News >World

GM $13b IPO to cut US Treasury stake to 43%

2010-11-04 11:02

NEW YORK - General Motors on Wednesday finalized terms for a stock offering of about $13 billion to repay a controversial taxpayer-funded bailout and reduce the US Treasury to a minority shareholder.

GM's filing with the US Securities and Exchange Commission is the final step before it begins marketing what is expected to be one of the largest-ever IPOs. The investors are expected to span the globe and include sovereign wealth funds.

GM $13b IPO to cut US Treasury stake to 43%
General Motors Chairman and CEO Ed Whitacre talks about the first assembled lithium-ion battery for the Chevrolet Volt electric vehicle during a news conference in Brownstown Township, Michigan Jan 7, 2010. [File photo/Agencies]

The automaker plans to sell 365 million common shares, or 24 percent of its common stock, at $26 to $29 each, raising about $10 billion at the midpoint, according to updated initial public offering papers filed with the SEC.

In addition, GM said it planned to sell about $3 billion of preferred shares that would convert to common shares under mandatory provisions, a less risky form of equity that could attract dividend and growth-fund investors.

The IPO would value GM at just over $41 billion at the midpoint of the price range, making it all but certain that US taxpayers would face a loss on the automaker's still controversial bailout. GM needs a market value of roughly $70 billion if US taxpayers are to break even.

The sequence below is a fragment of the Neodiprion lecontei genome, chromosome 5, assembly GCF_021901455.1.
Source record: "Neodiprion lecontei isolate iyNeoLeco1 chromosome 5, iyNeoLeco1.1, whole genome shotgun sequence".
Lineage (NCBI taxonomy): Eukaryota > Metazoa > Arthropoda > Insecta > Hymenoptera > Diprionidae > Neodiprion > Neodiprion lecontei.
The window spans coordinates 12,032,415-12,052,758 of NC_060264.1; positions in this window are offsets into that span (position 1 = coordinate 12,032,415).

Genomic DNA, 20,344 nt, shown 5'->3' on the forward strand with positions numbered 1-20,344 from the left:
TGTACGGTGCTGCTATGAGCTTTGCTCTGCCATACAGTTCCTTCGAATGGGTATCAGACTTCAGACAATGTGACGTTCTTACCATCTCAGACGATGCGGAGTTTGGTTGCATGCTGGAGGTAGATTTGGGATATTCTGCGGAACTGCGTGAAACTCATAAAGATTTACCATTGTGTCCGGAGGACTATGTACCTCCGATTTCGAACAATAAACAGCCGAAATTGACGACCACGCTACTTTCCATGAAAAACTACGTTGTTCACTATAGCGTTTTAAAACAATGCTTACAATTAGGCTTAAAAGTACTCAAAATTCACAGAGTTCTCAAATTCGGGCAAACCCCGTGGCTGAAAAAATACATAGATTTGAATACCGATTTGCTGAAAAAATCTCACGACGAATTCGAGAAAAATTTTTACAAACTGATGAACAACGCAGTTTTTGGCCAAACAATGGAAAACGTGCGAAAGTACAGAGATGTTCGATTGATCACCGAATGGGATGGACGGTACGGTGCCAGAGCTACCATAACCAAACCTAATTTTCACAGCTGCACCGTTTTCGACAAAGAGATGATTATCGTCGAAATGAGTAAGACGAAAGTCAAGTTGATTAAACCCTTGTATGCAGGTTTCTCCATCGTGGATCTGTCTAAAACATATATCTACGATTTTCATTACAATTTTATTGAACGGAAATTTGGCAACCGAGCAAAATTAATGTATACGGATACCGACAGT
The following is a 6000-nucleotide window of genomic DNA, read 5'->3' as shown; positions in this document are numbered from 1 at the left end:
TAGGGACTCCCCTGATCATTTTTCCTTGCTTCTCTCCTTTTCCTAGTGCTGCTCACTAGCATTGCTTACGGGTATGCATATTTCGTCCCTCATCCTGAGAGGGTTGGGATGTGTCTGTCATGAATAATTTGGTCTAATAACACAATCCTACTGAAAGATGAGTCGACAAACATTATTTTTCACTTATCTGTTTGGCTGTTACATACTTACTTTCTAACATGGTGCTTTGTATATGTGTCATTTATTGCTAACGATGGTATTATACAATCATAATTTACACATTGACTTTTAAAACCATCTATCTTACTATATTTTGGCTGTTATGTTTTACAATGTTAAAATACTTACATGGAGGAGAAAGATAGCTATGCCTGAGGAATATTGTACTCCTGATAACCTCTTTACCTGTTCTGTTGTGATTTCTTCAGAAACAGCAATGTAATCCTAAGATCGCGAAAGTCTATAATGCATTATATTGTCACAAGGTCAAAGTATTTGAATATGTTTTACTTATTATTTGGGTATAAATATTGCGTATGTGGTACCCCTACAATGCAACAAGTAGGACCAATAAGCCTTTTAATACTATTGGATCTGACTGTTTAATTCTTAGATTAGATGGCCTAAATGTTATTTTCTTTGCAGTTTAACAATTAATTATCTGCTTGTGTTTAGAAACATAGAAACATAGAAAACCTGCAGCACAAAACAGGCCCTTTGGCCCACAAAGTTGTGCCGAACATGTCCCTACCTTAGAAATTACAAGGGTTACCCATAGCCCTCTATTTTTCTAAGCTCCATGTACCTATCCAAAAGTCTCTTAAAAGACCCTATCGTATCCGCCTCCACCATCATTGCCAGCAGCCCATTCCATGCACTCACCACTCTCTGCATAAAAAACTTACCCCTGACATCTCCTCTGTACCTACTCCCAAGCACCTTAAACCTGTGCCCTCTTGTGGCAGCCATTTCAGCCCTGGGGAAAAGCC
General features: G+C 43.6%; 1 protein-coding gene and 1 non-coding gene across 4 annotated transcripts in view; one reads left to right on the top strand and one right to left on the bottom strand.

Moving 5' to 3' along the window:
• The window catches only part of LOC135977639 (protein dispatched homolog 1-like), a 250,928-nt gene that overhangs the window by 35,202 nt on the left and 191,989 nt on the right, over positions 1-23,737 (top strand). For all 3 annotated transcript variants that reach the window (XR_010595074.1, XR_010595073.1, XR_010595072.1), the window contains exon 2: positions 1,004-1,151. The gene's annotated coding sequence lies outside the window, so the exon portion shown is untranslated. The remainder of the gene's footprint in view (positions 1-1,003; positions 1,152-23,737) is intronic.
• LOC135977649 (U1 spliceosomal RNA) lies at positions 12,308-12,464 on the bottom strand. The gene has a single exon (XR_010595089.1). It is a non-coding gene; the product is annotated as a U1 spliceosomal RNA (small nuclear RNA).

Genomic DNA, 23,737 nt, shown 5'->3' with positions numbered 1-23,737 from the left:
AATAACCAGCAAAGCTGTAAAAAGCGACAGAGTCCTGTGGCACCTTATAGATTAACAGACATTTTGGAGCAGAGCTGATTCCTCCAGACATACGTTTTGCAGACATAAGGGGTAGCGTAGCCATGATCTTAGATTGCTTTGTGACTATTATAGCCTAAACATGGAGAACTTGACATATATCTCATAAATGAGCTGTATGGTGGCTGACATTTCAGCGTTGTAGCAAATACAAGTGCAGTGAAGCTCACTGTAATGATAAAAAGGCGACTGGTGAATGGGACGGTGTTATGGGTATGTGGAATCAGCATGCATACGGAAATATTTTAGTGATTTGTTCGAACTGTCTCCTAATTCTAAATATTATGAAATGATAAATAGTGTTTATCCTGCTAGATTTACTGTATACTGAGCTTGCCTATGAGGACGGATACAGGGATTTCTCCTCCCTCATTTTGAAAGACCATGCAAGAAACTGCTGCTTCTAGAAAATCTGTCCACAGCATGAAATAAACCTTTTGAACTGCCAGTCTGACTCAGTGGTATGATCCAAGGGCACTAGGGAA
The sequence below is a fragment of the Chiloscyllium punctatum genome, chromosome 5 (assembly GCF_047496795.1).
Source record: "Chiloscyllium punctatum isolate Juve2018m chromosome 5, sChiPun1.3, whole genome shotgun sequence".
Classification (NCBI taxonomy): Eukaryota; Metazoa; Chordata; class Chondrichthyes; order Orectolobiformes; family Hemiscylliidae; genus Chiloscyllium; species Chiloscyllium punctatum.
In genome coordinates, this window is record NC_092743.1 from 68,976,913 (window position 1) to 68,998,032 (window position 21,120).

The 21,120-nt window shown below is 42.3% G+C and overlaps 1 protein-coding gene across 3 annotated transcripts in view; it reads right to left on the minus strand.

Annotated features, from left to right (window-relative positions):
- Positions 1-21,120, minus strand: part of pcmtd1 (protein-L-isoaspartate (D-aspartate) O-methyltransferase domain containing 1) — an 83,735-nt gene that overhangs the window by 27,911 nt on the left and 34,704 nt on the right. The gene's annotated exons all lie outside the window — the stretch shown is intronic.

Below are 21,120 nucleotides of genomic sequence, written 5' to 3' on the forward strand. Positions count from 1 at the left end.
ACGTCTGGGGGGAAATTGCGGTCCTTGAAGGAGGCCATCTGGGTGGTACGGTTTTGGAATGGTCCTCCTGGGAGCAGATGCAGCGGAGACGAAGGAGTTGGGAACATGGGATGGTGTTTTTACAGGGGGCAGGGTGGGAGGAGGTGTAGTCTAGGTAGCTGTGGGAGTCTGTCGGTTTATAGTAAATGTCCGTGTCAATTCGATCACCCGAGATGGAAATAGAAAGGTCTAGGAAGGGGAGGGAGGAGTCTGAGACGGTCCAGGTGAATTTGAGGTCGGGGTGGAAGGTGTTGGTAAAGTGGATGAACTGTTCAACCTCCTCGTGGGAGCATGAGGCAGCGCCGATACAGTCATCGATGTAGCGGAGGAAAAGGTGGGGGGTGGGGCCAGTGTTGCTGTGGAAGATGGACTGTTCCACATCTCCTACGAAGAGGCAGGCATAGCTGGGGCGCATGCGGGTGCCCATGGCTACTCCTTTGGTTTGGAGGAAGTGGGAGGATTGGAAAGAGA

At $41 billion, GM would also be priced at about a 16 percent discount to its smaller but more successful rival Ford Motor Co, which has a market capitalization of more than $48 billion.

"That would make sense," said Bernie McGinn, chief investment officer at McGinn Investment Management in Alexandria, Virginia, who owns Ford stock. "Ford has done everything right, and GM is a year out of bankruptcy and it has a new CEO."

McGinn said the discounted value for GM also reflected the urgency for the Obama administration to exit its investment in the US automaker.

"I think this is a political thing. It's being driven by Washington," he said. "They just want to get out. And if you talk about eating $10 billion in losses, this is a city that can eat trillions of dollars."

One source familiar with the offering said, "(The Treasury) decided they wanted a massive upside." The source was not authorized to speak with the media and declined to be named.

"The tough actions that the Administration took to get the auto industry back on its feet and save over one million jobs played a crucial role in putting our economy on the path to recovery. Today's development represents another important step forward in our oft-repeated policy of exiting these investments as soon as practicable and recovering funds on behalf of the American taxpayer," the US Treasury said in a statement.

GM, which will have 1.5 billion outstanding common shares following a planned 3-for-1 stock split in the IPO, would need to trade at roughly $50 per share in the market to reach the $70 billion break-even threshold.

The Treasury, which holds a 60.8 percent stake in GM as a result of its $50 billion bailout, will take a loss of up to $4.9 billion on its sale of shares in the IPO.

The Treasury plans to cut its stake to just over 43 percent, excluding the overallotment option.

Treasury officials led by former Lazard Freres and Co banker Ron Bloom have indicated that they are willing to take an initial loss on GM as part of the Obama administration's stated goal of exiting from the government's investment as "quickly as practicable."

Underscoring the political sensitivities still surrounding GM's bailout, Senator Chuck Grassley in a statement on Wednesday urged the Treasury to ensure "taxpayers get their money in full."

Related News: